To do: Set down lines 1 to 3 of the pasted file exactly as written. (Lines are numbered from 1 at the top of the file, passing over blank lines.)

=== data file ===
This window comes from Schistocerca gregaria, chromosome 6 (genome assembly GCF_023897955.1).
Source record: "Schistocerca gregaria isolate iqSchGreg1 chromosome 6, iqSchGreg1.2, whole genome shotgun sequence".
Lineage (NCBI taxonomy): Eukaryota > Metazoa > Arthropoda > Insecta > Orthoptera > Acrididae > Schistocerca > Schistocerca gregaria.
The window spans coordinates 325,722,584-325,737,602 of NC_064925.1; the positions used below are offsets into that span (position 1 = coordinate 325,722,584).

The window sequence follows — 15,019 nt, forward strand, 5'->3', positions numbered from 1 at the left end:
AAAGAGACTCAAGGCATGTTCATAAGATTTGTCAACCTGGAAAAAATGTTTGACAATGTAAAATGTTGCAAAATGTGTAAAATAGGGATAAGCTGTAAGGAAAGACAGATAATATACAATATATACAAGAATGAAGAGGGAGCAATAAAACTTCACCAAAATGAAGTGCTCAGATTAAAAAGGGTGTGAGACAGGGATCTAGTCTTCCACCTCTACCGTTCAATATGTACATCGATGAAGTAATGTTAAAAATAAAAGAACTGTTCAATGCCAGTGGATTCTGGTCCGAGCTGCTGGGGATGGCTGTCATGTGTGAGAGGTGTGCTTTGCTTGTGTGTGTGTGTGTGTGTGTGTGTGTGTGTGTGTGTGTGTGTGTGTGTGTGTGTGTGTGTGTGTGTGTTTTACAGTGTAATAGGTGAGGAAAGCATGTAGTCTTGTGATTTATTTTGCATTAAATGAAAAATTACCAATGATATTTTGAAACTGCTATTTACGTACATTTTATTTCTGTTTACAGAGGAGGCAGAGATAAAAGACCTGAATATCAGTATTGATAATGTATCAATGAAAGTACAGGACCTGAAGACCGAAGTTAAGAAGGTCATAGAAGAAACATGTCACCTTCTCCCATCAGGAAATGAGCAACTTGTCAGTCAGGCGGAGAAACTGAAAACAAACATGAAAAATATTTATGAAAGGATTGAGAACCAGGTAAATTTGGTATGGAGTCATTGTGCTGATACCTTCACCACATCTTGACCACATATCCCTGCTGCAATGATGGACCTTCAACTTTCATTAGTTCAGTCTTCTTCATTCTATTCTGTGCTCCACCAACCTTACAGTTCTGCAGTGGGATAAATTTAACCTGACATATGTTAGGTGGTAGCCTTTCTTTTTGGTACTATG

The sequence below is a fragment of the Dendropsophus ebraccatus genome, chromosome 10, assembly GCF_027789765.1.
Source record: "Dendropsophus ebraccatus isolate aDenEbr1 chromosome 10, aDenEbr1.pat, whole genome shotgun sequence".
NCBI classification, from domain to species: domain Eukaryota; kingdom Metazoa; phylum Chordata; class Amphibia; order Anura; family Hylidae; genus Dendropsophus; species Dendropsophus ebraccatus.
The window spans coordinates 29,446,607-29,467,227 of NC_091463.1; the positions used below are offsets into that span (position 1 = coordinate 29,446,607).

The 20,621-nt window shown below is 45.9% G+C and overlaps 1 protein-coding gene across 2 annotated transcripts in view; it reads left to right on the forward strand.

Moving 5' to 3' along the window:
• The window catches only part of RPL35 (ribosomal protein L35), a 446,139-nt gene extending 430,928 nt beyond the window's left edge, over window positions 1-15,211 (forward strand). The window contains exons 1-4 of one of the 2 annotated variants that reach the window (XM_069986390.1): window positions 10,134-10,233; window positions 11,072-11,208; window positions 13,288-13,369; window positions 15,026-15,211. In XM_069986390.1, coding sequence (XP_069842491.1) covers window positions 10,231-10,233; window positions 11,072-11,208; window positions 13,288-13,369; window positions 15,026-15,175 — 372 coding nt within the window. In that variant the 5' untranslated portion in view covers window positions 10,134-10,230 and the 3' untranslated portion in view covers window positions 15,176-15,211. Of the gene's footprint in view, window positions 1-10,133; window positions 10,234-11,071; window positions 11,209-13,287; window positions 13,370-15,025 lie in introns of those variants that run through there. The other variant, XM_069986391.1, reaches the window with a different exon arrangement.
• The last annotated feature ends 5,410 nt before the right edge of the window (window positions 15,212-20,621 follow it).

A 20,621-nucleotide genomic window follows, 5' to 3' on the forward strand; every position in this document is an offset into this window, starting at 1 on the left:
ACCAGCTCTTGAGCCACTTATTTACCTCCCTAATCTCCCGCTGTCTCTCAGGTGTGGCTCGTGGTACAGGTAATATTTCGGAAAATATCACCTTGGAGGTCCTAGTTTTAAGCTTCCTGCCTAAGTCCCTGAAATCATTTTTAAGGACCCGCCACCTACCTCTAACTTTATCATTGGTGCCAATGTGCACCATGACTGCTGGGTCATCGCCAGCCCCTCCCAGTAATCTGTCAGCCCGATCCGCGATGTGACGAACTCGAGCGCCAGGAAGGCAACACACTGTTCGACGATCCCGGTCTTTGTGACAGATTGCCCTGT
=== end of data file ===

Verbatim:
This window comes from Schistocerca gregaria, chromosome 6 (genome assembly GCF_023897955.1).
Source record: "Schistocerca gregaria isolate iqSchGreg1 chromosome 6, iqSchGreg1.2, whole genome shotgun sequence".
Lineage (NCBI taxonomy): Eukaryota > Metazoa > Arthropoda > Insecta > Orthoptera > Acrididae > Schistocerca > Schistocerca gregaria.